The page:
• A single dark area with no surrounding discoloration indicates a single incident, usually recent.
  • Lighter yellowish, brownish, white, or chalky stains suggest older leaks.
  • Several rings indicate repeated incidents, probably over some time.  That’s generally the case for building leaks as rains come and go. But some plumbing problems can be intermittent as well.  The number of rings is a good indication of the number of leak/dry-out cycles.
  • The size of the affected area suggests the severity of a leak, not necessarily how long it’s been going on.

5 Expert Inspection

Calling in a water damage restoration specialist for an inspection is the best way to know for sure how long ago a leak caused a problem.  While there they can track down the exact location of any recent source of water or dampness.

In Summary

Water damage costs American homes and businesses some $2.5 billion every year, each claim averaging nearly $7,000.00.  So it doesn’t matter if the damage is old or new — you want the original cause corrected.  If the leak is ongoing, immediate action can reduce or even eliminate the cost of water damage restoration and repairs.


Water Damage From Air Conditioning?

You may be surprised to hear that your air conditioning is a possible cause of water damage.  But if you’ve ever seen a window A/C dripping outside on a hot, humid day you can see why.

Just like dew on a cool morning, it’s common for an air conditioner’s coils to be cold enough to condense humidity out of the air.  And that needs to be channeled out of your home or business.  Worse still, coils can ice-up and then release a lot of water all at once as the unit cycles off and that ice melts.

Any excess dampness quickly leads to mold, and further water damage can progress over time until you have to repair drywall or warped floorboards.  In one reported case a central air conditioning unit in an attic caused the ceiling to collapse… because of a simple clogged air filter!

Top 5 Problems to Look Out For

The terms can be a bit confusing but the outside condenser coil gets hot and the inside evaporator coil gets cold, those coil names referring to what the refrigerant is doing as it’s pumped around inside the air conditioner.  “Dew” condensing is actually a good thing, reducing humidity and making it even more comfortable indoors.  So there’s a condensation pan to catch drips and a drain line to route it outdoors to where it can’t do any harm.  But if anything goes wrong you’ll have a leaky A/C and the likelihood of at least minor water damage.

Central Air Conditioners

With central air, problems can remain hidden in utility closets or attics until the damage is severe and expensive to repair.  So it’s worth your time to be pro-active and stay on the lookout for problems.  There are basically two issues to be aware of:  normal condensation not being drained properly and situations that cause the evaporator coil to freeze up.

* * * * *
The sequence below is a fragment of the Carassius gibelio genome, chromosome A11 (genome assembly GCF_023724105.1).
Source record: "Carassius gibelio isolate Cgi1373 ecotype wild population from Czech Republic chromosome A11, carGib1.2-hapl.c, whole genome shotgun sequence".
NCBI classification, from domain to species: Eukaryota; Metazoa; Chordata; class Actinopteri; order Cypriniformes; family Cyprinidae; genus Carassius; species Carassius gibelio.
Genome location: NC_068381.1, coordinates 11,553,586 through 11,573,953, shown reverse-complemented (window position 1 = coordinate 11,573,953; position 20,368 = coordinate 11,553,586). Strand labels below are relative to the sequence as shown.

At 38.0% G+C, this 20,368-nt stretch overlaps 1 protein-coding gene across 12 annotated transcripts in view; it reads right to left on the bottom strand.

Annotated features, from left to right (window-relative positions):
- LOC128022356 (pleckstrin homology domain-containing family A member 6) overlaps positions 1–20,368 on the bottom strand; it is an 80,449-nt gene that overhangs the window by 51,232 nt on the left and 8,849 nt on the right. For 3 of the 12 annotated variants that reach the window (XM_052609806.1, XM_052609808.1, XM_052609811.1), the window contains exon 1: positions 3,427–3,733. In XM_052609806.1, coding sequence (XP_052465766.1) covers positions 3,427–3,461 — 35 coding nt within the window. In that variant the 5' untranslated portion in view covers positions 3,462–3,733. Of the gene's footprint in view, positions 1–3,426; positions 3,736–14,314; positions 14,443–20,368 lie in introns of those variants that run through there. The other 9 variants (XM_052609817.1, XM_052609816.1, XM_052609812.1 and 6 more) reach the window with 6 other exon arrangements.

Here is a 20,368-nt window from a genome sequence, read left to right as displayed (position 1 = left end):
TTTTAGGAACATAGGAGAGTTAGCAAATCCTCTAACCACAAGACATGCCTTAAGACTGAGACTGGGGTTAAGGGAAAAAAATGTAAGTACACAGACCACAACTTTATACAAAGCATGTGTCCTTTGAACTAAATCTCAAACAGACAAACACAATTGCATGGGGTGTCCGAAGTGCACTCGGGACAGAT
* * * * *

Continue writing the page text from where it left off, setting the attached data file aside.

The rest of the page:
• Is the drain pan catching all the drips?  Or is it out of place?  Cracked?
  • Is the drain line flowing freely?  Blocked?  Leaking?  Disconnected?
  • If there’s a condensate pump, is it working properly?
  • Is the air filter clogged?  If the airflow is reduced the evaporator gets colder and can freeze up.  The same filter is used for central heating, so it should be changed every 3 to 6 months, year-round.
  • Is the unit low on refrigerant?  That can also cause freezing.

Note:  Although rare, there can also be condensation in the ductwork.

A Word About Window Units

Window air conditioners should be leveled so that water flows in the right direction, away from the building.  If that’s not the case, or if drain holes or drain lines are blocked, water can damage the window sill or cause damage inside the wall.

What To Do

It’s easy to ignore major appliances until they break down.  But don’t.  That leads to poor performance and wasted energy.  And often to leaks or condensation that causes hidden but progressive water damage that begins within hours.

So keep an eye out and seriously consider an annual A/C inspection and tune-up as preventive maintenance.  And at the first visible sign of mold or water damage, call in an expert.

A Word On Insurance

Most insurers will deny claims where reasonable maintenance was neglected, and many policies explicitly exclude mold remediation.  But you may be covered if the incident was “sudden and accidental.”


5 Steps to Rescue Water Damaged Carpet

Knee-deep flooding is clearly a major problem.  But just a fraction of an inch of water can destroy carpet, and the larger the area affected the more likely that’s going to happen.  So any large leak, overflow, or spill spells carpet trouble.

It’s important to understand what can happen and what to do about it.  Depending on the situation there can be issues with mud or other contamination, but in nearly every case the number one concern is mold.  A serious outbreak can get going in as little as 24 to 48 hours, so you have to act fast.  And the primary task is drying out the carpet and flooring beneath.

A Little Background

What needs to be done is determined by three factors — the cleanliness of the water, how long things have been wet, and the size of the area that was soaked.